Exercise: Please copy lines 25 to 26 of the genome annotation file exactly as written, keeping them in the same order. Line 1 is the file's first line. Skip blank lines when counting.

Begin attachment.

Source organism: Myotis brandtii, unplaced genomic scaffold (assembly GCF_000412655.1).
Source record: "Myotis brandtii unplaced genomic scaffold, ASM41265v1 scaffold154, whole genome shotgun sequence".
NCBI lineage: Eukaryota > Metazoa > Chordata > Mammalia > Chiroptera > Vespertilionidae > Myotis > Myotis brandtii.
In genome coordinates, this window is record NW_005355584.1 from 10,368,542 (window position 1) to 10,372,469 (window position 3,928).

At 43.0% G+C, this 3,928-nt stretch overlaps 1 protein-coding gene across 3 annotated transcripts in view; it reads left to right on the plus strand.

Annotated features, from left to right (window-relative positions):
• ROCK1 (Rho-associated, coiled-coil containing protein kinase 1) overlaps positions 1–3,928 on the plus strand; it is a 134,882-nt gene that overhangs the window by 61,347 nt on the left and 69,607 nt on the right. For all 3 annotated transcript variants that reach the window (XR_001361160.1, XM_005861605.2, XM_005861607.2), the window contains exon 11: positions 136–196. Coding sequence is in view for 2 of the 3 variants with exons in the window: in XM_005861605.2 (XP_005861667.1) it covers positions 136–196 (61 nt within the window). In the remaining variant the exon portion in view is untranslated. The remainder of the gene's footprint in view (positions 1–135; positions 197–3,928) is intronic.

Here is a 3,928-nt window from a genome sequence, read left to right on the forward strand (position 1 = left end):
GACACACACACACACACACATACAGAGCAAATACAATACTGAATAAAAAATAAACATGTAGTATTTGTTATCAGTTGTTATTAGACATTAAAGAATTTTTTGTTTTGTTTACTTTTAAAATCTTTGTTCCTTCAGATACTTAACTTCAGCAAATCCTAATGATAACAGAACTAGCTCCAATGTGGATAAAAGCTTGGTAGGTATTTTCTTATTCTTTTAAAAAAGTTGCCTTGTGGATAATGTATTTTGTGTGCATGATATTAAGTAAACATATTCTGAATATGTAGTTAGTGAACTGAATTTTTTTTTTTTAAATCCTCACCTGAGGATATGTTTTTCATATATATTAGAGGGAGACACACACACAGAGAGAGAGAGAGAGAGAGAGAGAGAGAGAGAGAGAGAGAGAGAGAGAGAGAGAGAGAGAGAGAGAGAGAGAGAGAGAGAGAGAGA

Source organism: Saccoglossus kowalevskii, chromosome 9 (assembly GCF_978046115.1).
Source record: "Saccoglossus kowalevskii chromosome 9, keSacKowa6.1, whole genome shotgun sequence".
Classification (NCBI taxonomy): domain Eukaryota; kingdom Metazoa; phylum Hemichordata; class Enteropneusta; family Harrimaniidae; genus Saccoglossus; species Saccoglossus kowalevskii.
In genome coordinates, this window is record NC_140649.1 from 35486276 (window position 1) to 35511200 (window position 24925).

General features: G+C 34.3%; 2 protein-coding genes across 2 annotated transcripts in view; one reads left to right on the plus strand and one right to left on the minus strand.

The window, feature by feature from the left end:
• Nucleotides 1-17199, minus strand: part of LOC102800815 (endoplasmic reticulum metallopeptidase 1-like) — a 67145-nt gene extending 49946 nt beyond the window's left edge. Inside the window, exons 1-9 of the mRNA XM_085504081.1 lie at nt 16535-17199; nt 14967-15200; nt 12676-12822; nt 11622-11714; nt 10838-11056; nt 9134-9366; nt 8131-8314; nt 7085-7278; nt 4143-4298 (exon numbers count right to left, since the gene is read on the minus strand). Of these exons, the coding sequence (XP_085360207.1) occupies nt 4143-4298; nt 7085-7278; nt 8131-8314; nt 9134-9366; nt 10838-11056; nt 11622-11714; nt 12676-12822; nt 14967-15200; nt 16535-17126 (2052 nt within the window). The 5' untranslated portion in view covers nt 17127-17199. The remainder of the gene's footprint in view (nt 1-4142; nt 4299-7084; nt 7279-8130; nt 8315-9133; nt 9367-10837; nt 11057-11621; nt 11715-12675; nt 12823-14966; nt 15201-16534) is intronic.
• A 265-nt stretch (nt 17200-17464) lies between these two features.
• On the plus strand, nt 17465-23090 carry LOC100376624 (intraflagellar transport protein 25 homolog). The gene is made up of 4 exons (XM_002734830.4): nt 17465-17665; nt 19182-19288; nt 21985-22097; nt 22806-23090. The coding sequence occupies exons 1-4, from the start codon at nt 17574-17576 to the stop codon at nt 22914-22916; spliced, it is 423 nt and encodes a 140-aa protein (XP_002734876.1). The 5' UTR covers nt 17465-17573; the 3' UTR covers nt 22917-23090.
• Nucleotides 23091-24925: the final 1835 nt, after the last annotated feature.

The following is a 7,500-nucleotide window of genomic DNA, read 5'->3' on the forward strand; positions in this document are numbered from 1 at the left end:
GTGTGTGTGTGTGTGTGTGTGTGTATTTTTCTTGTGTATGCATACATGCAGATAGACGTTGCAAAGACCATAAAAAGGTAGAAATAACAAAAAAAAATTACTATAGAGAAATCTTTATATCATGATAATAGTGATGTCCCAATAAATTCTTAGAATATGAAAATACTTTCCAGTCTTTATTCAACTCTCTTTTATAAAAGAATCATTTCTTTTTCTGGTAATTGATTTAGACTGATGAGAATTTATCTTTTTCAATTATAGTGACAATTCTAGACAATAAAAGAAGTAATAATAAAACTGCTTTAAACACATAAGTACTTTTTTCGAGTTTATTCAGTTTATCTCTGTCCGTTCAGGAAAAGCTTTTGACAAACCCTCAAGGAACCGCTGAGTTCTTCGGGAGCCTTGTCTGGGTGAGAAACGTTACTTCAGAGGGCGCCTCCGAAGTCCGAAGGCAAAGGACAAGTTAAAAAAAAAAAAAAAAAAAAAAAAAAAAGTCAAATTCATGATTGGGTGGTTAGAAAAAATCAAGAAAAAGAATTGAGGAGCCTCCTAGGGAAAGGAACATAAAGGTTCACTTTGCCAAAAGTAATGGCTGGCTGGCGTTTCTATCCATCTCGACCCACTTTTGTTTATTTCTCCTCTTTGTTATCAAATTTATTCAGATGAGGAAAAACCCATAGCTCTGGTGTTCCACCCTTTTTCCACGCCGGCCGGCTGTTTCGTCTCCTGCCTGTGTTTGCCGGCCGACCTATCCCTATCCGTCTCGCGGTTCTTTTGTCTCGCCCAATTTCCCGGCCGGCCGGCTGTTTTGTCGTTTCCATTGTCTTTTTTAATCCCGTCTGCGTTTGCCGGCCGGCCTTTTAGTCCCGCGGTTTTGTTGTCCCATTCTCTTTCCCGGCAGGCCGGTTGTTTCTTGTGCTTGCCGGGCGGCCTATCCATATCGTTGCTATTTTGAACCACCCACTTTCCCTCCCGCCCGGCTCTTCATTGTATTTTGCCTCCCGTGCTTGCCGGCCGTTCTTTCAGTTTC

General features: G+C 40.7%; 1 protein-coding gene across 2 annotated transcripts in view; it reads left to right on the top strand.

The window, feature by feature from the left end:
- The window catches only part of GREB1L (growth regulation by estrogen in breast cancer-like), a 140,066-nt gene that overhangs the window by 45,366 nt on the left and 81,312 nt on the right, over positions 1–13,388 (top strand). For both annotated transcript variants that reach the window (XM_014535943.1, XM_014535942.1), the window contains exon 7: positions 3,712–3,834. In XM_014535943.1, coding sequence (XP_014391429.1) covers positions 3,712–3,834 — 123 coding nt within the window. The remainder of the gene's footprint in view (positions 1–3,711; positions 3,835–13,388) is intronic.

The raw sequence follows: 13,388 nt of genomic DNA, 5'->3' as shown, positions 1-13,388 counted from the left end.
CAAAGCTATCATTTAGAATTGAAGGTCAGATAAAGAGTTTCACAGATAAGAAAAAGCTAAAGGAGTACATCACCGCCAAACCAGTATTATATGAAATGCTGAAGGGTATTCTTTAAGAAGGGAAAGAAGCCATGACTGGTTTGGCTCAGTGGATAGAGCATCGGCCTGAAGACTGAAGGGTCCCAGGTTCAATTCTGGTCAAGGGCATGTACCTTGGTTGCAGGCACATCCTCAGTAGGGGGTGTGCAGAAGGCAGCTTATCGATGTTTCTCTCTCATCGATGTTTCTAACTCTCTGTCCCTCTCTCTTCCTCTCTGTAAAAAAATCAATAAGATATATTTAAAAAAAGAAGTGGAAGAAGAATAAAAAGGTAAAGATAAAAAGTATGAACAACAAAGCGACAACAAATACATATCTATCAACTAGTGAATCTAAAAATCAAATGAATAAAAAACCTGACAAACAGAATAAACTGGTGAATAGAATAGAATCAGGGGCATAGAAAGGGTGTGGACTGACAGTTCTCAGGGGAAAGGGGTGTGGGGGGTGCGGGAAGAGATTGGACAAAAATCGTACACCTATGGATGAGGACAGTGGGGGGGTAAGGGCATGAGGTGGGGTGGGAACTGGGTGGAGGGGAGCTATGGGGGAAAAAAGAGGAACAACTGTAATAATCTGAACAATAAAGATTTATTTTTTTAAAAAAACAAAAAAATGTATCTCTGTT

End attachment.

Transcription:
The raw sequence follows: 13,388 nt of genomic DNA, 5'->3' as shown, positions 1-13,388 counted from the left end.
CAAAGCTATCATTTAGAATTGAAGGTCAGATAAAGAGTTTCACAGATAAGAAAAAGCTAAAGGAGTACATCACCGCCAAACCAGTATTATATGAAATGCTGAAGGGTATTCTTTAAGAAGGGAAAGAAGCCATGACTGGTTTGGCTCAGTGGATAGAGCATCGGCCTGAAGACTGAAGGGTCCCAGGTTCAATTCTGGTCAAGGGCATGTACCTTGGTTGCAGGCACATCCTCAGTAGGGGGTGTGCAGAAGGCAGCTTATCGATGTTTCTCTCTCATCGATGTTTCTAACTCTCTGTCCCTCTCTCTTCCTCTCTGTAAAAAAATCAATAAGATATATTTAAAAAAAGAAGTGGAAGAAGAATAAAAAGGTAAAGATAAAAAGTATGAACAACAAAGCGACAACAAATACATATCTATCAACTAGTGAATCTAAAAATCAAATGAATAAAAAACCTGACAAACAGAATAAACTGGTGAATAGAATAGAATCAGGGGCATAGAAAGGGTGTGGACTGACAGTTCTCAGGGGAAAGGGGTGTGGGGGGTGCGGGAAGAGATTGGACAAAAATCGTACACCTATGGATGAGGACAGTGGGGGGGTAAGGGCATGAGGTGGGGTGGGAACTGGGTGGAGGGGAGCTATGGGGGAAAAAAGAGGAACAACTGTAATAATCTGAACAATAAAGATTTATTTTTTTAAAAAAACAAAAAAATGTATCTCTGTT